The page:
This is particularly the case in clothing - sports and leisurewear, to be precise - which have become a forest of designer signage, with barely a discernible difference between garments but their massive competitive brand names. Who could tell a Tommy Hilfiger jacket from its pattern? Somehow the good design became conflated and confused with the meretricious rubbish that sold itself as "designer". Further confusing was the idea that "designer" status conferred a particular look on to an item - why, for instance, is a Ford Ka considered a designer item whereas its stablemate, the Mondeo, is not? Both were designed, after all. But they have different markets, and all that the word "designer" does now is indicate a buying pattern, a consumer demographic, the modern mug punter.

Paul Davis says the role of design in popular culture has changed. "The idea of designed goods in the Modernist sense was to improve the world," he says. "Now design is to enhance one's 'lifestyle' and act as a signifier of status." He cites the "Eames phenomenon" as an indicator of this process, whereas Charles and Ray Eames's furniture has been reassessed by the glossies as die-for fashion accessories for the high street hordes. And the catering industry has a far quicker turnaround: a bar is expected to last only a few years, and restaurants and hotels have to get used to changing their image more frequently to keep up with the vicissitudes of taste.

Inevitably, following the decay of the designer ideal, people are once more searching for unbranded, grass-roots authenticity as an antidote: non-design, as it were. In London's Shoreditch, a previously desolate warehouse district that is now a bar and club magnet for combat-trousered 20-somethings - Friday night here is like 1968 Hanoi without the M-16 fire - the embattled artistic avant-garde of the area eschews the newer sofa and floorboard designer-type joints for the reassuring fag 'n' pint chintzery of the Barley Mow, a local trad pub.

"That migration has definitely happened over the past 18 months," says Gordon Faulds, editor of the area's antennae, Ditch magazine. "It's the obverse of the people who flock to the newer places like Home. Its pitch is to disassociate from the fashion and hype. It is beyond trendy." Of course, he adds, this attitude is as much an affectation as the designer ship of fools it claims to despise. "It is just an affectation of authenticity that prides itself on being one step ahead of the pack."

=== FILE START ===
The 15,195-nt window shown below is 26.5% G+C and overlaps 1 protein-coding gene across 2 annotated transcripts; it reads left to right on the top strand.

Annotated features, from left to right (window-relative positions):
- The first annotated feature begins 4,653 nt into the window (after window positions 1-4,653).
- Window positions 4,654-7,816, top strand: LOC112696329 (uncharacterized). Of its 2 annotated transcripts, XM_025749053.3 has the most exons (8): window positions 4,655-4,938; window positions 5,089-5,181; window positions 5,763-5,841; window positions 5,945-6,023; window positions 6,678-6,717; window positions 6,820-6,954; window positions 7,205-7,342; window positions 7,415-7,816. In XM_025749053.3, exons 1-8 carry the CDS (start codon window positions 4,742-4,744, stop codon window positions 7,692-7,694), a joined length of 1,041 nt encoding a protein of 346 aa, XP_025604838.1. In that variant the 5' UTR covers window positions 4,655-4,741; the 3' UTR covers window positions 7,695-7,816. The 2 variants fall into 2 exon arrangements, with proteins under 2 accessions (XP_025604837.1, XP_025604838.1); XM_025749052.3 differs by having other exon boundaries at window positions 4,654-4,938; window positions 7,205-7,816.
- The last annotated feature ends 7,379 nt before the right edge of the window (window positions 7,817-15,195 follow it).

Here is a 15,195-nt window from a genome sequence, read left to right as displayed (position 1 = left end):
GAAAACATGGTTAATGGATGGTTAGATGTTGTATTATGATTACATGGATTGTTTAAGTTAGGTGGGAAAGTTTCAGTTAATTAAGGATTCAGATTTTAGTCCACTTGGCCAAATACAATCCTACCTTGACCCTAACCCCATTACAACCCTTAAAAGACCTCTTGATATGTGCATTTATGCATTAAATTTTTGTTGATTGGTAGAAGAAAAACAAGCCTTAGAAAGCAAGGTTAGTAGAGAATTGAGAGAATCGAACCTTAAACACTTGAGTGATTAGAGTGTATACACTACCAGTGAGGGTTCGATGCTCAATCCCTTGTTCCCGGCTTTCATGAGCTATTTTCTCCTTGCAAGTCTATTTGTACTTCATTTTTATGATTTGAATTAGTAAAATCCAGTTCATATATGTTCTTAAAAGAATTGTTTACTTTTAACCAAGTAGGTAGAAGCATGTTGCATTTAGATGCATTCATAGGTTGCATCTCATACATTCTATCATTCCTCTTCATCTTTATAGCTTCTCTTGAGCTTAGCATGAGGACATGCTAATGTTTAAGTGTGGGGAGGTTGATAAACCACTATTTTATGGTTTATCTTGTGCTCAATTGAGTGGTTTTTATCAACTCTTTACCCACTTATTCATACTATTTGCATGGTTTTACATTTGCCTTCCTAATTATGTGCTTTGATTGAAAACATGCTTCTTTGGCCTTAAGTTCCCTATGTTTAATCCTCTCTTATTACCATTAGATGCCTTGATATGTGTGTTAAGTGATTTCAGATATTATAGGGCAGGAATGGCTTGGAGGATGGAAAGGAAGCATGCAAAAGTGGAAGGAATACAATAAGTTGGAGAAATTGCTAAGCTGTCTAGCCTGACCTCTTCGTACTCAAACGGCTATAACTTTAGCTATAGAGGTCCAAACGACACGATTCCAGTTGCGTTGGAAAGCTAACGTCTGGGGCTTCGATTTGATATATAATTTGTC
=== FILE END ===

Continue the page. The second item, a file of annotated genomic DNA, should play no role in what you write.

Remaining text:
Anti-fashion has a long pedigree. Trailer-park chic in the US and the vernacular flock wallpaper aesthetic in the UK have found their way into the hearts of the taste-making fraternity - the average young Brit artist is as conversant with a karaoke machine in a woodchip-walled pub as they are on the sofa of a members' club. But there is a disenchantment with "designer" aesthetics and an impatience with the overheated market hype of - God forbid - the "hip" and "cool".

It is not the fault of real design, of course. "The problem is that those design aspects have become a saturated fashion," says James Mair of interior design shop Viaduct. "What has to happen is that true design appreciation gets into the mainstream of contemporary culture." There are things about the design boom that are good, he adds. "I think it's great to find fresh clean lines in interiors, for instance. But that doesn't mean that there's necessarily anything good about the indiscriminate use of curved walls, beech floors and glass bricks." Good design has thought in it, he says: bad design is just stylised pandering to fashion. And much that masquerades as "designer" is, sadly, bad design.

Meanwhile, Joy, who is 26 and a publisher's assistant, prefers to go with her mates to what she calls "proper pubs". "They're much better fun than those designy places, which tend to be quite uptight," she says. "Yes, there may be an anti-glamour and anti-chic thing going on, but proper pubs seem more rooted in reality. Those design bars are all full of people of one age group feeling anxious about whether they 'belong' or not." No-style style, she calls it - and at present it seems a reasonable response to the UK's "designer" rash.